The hermitage is directed by the Community of the Beatitudes of Denver, and features four bedrooms, three bathrooms, a full kitchen, a meeting room that can fit up to 20 people and a chapel with the Blessed Sacrament.

Devoid from all modern technological distractions, the hermitage’s 62 acres of rugged woodland allow for a restful and prayerful stay for individuals or groups.

The piece of land on which the hermitage rests was purchased by Father Roger Mollison in the early ‘90s, who dreamed of providing a safe place away from the distractions of daily life where people could encounter God.

The Community of the Beatitudes continues that mission by providing spiritual guidance or private Mass if requested with anticipation and “Come and Rest” days for groups seeking guided reflection.

As the site’s website suggests, “Whether you walk the trails, sit quietly in the gazebo or find a spot [you discovered], the solitude and beauty of nature is a constant reminder of the love God has for this earth, for each of us, and for you in particular. God will speak to you there and you will return to your daily life blessed and renewed.”

Visit jesus-our-hope.org for more information.

Annunciation Heights

Providing one of the most beautiful views of Longs Peak, the Archdiocese of Denver’s new adventure camp, located 10 miles south of Estes Park, rightfully carries the mission of providing a place where people can encounter the Creator through the beauty of creation.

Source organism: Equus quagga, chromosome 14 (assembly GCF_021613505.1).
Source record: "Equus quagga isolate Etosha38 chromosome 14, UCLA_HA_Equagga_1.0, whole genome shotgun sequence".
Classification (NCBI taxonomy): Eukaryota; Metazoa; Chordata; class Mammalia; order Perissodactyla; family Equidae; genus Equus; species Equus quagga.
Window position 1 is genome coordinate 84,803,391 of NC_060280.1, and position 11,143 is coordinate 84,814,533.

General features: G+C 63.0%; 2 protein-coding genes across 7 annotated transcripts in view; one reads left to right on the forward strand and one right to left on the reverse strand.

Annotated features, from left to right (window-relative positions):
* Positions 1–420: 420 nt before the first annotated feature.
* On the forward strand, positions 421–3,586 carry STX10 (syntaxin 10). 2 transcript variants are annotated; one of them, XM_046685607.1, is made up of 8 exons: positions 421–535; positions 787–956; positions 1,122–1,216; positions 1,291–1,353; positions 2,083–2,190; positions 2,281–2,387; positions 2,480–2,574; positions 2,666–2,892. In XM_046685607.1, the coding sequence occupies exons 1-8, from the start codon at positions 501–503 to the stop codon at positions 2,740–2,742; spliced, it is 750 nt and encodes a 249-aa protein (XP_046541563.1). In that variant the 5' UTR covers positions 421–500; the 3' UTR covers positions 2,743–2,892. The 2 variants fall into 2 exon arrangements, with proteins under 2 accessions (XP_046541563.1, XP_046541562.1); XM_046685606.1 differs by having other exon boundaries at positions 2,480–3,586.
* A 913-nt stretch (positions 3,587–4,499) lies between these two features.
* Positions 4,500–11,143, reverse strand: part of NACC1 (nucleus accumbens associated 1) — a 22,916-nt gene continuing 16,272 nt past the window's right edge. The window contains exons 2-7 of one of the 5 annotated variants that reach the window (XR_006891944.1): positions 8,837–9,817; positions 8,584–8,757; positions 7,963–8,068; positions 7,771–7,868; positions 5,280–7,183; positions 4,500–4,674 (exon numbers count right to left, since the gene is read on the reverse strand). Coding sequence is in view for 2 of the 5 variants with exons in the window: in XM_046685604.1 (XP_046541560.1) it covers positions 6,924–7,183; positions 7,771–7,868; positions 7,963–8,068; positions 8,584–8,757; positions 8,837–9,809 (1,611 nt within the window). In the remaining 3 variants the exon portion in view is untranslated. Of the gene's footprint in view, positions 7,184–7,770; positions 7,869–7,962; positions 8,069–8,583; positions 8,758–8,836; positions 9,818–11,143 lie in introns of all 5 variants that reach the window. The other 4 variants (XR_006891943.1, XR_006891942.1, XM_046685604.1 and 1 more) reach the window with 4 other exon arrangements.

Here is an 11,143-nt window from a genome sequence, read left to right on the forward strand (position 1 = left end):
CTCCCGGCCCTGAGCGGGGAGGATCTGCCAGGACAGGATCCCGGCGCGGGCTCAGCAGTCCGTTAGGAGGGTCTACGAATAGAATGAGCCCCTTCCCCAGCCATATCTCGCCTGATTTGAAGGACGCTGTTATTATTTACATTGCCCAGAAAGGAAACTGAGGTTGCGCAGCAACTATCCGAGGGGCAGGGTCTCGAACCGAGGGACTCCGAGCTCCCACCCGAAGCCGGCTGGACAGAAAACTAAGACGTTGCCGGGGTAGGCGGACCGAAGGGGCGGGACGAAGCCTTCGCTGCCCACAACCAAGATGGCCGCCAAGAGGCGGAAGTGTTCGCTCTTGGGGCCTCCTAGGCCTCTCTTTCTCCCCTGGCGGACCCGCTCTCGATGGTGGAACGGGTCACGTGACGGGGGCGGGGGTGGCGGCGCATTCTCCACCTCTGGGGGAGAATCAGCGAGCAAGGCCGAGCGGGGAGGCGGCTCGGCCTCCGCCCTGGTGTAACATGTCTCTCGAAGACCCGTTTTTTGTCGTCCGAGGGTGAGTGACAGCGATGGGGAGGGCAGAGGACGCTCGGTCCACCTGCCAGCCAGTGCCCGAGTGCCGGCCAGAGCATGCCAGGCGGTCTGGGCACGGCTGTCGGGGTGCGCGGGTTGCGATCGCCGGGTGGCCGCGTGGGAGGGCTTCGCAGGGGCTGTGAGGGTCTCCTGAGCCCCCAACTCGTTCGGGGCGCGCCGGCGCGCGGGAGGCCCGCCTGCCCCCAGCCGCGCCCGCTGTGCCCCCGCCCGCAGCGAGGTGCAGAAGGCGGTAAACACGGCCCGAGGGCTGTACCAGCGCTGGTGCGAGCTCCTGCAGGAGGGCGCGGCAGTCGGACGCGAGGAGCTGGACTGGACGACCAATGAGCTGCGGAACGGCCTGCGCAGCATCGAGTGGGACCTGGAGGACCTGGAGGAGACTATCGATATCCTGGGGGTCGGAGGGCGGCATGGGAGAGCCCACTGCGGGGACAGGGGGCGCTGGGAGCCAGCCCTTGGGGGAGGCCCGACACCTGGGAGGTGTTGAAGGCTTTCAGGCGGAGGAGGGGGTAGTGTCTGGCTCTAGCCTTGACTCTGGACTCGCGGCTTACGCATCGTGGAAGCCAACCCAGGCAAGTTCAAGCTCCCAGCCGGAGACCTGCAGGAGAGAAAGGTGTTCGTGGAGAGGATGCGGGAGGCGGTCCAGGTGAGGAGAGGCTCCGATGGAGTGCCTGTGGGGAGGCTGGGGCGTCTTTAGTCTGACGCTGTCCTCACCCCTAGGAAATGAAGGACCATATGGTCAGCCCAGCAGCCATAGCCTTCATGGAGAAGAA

The fun activities and programs offered for kids, families and schools year-round are all directed to this goal. The Summer Camp programs for 4th to 12th graders include activities such as hiking, climbing and zip-lining, along with daily Mass, formation and prayer. While Annunciation Heights is not available for individual retreats, it is possible to book for group retreats for adults or young men, women and other Catholic groups.

Even more, the staff continuously strives to be witnesses of what Christian hospitality should look like. And for those who truly seek to get away, there is no cellphone coverage, which helps to enter into the experience, instead of checking social media or work emails. Wi-Fi, we must say, is available for retreat leaders and emergencies.

Whether you want to send your kid to summer camp or go on retreat with your parish group or your family, Annunciation Heights is a great option. The archdiocese invested in a place to make it available to the faithful — use it!

For more info visit annunciationheights.org

COMING UP: Repenting and renewing our role as shepherds

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Jesus tells the disciples in St. John’s Gospel, “I am the good shepherd. A good shepherd lays down his life for the sheep,” contrasting his goodness with the thieves who come only to steal and destroy.  This past week my fellow U.S. bishops and I sought to act as good shepherds by approving three measures to increase our vigilance and prevention of the evil of sexual abuse by bishops, shepherds who have betrayed the flock entrusted to them.

This last weekend we celebrated Father’s Day, which should remind biological and spiritual fathers of their great responsibility of protecting and raising up new life. This mission is further emphasized by the Rite for the Ordination of a Bishop, which says, “In the Church entrusted to you, be a faithful steward, moderator and guardian of the mysteries of Christ. Since you are chosen by the Father to rule over his family, be mindful always of the Good Shepherd, who knows his sheep and is known by them, and who did not hesitate to lay down his life for them.” This is the model for all bishops.